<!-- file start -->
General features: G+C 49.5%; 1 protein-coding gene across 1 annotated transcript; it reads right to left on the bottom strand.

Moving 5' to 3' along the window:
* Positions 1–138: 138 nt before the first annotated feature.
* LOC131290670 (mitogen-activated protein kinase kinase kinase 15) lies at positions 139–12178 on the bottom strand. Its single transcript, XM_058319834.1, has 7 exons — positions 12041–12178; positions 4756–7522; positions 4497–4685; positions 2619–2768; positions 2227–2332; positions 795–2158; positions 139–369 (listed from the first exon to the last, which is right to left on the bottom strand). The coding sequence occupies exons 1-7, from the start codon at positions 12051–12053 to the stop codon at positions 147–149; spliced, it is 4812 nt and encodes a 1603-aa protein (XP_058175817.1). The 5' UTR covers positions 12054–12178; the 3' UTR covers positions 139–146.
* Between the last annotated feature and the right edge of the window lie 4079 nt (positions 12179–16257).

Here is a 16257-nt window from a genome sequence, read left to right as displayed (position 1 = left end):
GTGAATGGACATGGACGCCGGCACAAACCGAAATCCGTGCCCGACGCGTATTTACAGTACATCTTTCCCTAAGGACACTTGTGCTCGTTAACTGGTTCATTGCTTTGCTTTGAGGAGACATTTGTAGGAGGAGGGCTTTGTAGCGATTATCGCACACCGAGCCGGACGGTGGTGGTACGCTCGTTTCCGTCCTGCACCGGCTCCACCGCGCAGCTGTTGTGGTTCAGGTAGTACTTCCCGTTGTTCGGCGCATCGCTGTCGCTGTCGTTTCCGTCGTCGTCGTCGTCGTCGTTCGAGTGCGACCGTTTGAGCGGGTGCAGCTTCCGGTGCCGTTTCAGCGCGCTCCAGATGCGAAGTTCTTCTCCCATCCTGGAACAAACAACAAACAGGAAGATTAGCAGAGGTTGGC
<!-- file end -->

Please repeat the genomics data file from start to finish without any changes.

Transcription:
General features: G+C 49.5%; 1 protein-coding gene across 1 annotated transcript; it reads right to left on the bottom strand.

Moving 5' to 3' along the window:
* Positions 1–138: 138 nt before the first annotated feature.
* LOC131290670 (mitogen-activated protein kinase kinase kinase 15) lies at positions 139–12178 on the bottom strand. Its single transcript, XM_058319834.1, has 7 exons — positions 12041–12178; positions 4756–7522; positions 4497–4685; positions 2619–2768; positions 2227–2332; positions 795–2158; positions 139–369 (listed from the first exon to the last, which is right to left on the bottom strand). The coding sequence occupies exons 1-7, from the start codon at positions 12051–12053 to the stop codon at positions 147–149; spliced, it is 4812 nt and encodes a 1603-aa protein (XP_058175817.1). The 5' UTR covers positions 12054–12178; the 3' UTR covers positions 139–146.
* Between the last annotated feature and the right edge of the window lie 4079 nt (positions 12179–16257).

Here is a 16257-nt window from a genome sequence, read left to right as displayed (position 1 = left end):
GTGAATGGACATGGACGCCGGCACAAACCGAAATCCGTGCCCGACGCGTATTTACAGTACATCTTTCCCTAAGGACACTTGTGCTCGTTAACTGGTTCATTGCTTTGCTTTGAGGAGACATTTGTAGGAGGAGGGCTTTGTAGCGATTATCGCACACCGAGCCGGACGGTGGTGGTACGCTCGTTTCCGTCCTGCACCGGCTCCACCGCGCAGCTGTTGTGGTTCAGGTAGTACTTCCCGTTGTTCGGCGCATCGCTGTCGCTGTCGTTTCCGTCGTCGTCGTCGTCGTCGTTCGAGTGCGACCGTTTGAGCGGGTGCAGCTTCCGGTGCCGTTTCAGCGCGCTCCAGATGCGAAGTTCTTCTCCCATCCTGGAACAAACAACAAACAGGAAGATTAGCAGAGGTTGGC